The Department of Defense is one of the biggest users of energy in our government, in fact, probably in the world, right? They have testified to the use of renewals and all the rest in terms of cost. In addition to degradation of the environment with the strict commitment to fossil fuels. This is – what we’re saying here is, we can document what the Department of Defense is telling us in terms of rising sea levels but what climate change would do in terms of drought, migration, all kinds of other issues that would fuel the flame of discontent and despair and that provoke hostilities.
But putting that aside for a moment, just to say that there is no question: as we build for the future we have to do so in a way that protects the environment, creates jobs, protects the environment and keeps us safe. The safety of our infrastructure. The vitality of commerce. The quality of life.
All of it is so important and you cannot go into a multi-hundred-billion-dollar infrastructure plan without saying we have to do this with the enhanced knowledge that we have, with better opportunities that we know of, to do so in a way that gets the best result for the American people. And by the way, cheaper, get more for your money.
Going back to the budget, and I thank you for being on point here. And I thank you for being on point. Anyone else want to be on point and be complimented for it?
Don’t tell anyone I told you this. The only reason they put that infrastructure piece in there is if you follow the conversation around here is they were hoping to get – what do they call them around here? – the Freedom Caucus. Whatever euphemism they’re using for “crush the little guy.”
It is to get them to vote for it because, if you heard them, they’ve said, well maybe if the domestic spending is on infrastructure. So, you’ve got the code word that they’re going to have something on infrastructure.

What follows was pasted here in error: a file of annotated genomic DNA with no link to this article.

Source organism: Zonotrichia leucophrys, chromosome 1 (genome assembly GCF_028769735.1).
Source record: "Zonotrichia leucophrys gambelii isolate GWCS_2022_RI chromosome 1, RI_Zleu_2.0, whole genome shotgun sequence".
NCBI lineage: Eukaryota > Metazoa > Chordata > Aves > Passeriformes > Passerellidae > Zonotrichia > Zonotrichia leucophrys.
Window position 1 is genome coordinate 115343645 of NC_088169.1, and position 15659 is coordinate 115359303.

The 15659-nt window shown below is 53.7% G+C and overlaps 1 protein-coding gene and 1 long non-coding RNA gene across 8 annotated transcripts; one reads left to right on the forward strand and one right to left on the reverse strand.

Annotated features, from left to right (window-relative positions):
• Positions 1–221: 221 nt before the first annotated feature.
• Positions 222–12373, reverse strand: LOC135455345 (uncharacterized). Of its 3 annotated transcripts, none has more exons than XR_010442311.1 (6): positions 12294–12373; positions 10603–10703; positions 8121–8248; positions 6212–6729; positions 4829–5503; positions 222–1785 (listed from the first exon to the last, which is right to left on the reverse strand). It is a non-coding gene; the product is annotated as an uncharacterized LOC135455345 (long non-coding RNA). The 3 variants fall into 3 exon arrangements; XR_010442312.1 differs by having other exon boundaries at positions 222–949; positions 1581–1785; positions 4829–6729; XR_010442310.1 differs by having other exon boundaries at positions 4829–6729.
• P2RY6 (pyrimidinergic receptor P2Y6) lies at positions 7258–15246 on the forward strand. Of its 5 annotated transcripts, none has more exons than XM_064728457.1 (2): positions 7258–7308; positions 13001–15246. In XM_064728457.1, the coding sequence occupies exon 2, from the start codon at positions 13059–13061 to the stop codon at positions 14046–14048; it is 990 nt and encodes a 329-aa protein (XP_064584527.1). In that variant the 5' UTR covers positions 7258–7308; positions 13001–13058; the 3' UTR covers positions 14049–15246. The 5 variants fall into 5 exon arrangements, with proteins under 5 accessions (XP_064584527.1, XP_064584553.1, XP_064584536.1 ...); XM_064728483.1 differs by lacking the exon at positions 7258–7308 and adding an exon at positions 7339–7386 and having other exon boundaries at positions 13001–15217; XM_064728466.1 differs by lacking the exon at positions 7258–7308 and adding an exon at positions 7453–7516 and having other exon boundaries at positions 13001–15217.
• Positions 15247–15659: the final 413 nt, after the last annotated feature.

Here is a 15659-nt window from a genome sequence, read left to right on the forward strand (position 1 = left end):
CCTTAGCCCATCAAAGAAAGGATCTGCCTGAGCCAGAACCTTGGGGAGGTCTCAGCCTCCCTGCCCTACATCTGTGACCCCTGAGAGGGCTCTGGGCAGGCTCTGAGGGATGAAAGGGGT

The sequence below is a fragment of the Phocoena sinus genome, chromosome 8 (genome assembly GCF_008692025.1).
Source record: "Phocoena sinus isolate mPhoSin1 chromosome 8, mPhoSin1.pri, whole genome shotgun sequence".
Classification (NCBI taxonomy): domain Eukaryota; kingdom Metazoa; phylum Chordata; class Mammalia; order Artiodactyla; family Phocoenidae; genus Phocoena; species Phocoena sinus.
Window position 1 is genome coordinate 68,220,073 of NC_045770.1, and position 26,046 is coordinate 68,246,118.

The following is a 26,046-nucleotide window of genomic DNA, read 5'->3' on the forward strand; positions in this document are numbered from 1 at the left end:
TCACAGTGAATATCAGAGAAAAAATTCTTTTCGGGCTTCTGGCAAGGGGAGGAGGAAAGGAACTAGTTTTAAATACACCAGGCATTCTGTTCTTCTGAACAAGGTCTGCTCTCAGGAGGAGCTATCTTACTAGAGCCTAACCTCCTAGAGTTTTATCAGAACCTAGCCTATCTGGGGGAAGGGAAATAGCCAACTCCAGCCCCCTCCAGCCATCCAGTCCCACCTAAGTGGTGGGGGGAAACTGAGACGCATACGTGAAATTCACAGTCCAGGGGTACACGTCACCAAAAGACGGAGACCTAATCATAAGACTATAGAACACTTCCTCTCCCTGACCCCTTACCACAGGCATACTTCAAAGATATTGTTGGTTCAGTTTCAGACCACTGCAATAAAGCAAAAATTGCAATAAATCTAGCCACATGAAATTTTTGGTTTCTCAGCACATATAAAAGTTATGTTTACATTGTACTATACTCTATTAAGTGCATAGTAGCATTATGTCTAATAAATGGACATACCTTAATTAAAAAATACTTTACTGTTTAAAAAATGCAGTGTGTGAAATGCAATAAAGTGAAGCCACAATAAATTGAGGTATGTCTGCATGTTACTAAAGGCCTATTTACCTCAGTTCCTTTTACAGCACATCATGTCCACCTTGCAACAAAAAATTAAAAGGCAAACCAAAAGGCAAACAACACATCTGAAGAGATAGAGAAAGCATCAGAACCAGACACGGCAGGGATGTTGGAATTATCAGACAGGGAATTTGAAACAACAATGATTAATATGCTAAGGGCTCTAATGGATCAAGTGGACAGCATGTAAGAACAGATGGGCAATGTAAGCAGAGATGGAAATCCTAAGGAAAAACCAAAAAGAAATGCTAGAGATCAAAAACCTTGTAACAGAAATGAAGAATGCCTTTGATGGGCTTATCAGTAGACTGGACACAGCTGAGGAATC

We have designated – and I don’t know how much of this is public yet – but how some of it will be spent is reflected in some of what you heard here about, clean water, safe drinking water for example, issues about broadband and some of the initiatives we can do right up front.
But what we’re talking about here is a much bigger approach to it all. So, that is not any reason to say this is about infrastructure. It was really a diversionary tactic. Because you know why they want to divert the attention? This agreement which I fought for – many of the things that are there – and I think it’s a good bill. It’s unfortunate that it’s taking place in an insulting way to those of us who are trying to protect the values of our country. But in this bill it will cost a minimum – add to the debt $250 billion dollars – a quarter of a trillion dollars added to the debt. They didn’t mind having $1.5 trillion added to the debt which would create no jobs, but they do resist any investments that do create jobs because they go under the category of domestic spending which they are always against, they are very resistant to.
So, as they tried to get their votes by increasing the defense money, we all believe in a strong national defense, we aren’t fighting that number, but we were saying, according to that agreement we all have to rise together. So, there’s parity in the increases. We won’t ever reach the defense budget because they started in a different place, but parity in the increases. That was successful, many of our priorities are in the bill. I have an unease with it and hope that the Speaker will man up and decide that we in the House can also have what [Senator] Mitch McConnell guaranteed in the Senate, a vote on the floor. The fact is that was just sort of like so we can say to him on the Floor it is about infrastructure. It is not about infrastructure, it is about trying to get some votes from that Caucus, and it is a much smaller piece of it than they wanted to do in the meantime.
Because we honored our commitment, opioids, Congresswoman Esty has been chanting, opioids, veterans, National Institutes of Health, issues of higher education and child care. Separate from that is the disaster resistance piece, which does not come up under the caps but nonetheless is a part of the negotiation. Issues that are related to the health provisions which again, do not come under the caps but are part of a different agenda because they are pay-fors. So it is, I am pleased with the product, I am not pleased with the process.
Q: Will you vote for it?
Leader Pelosi. No, I will not.
Q: Well you’re going to take back your compliment, what did your speech accomplish yesterday?
Leader Pelosi. I did not go out there to be there eight hours, but when I asked Members for their statements from their DREAMers, we were flooded with them. And what it accomplished was, it again reminded the American people what our commitment is to our values.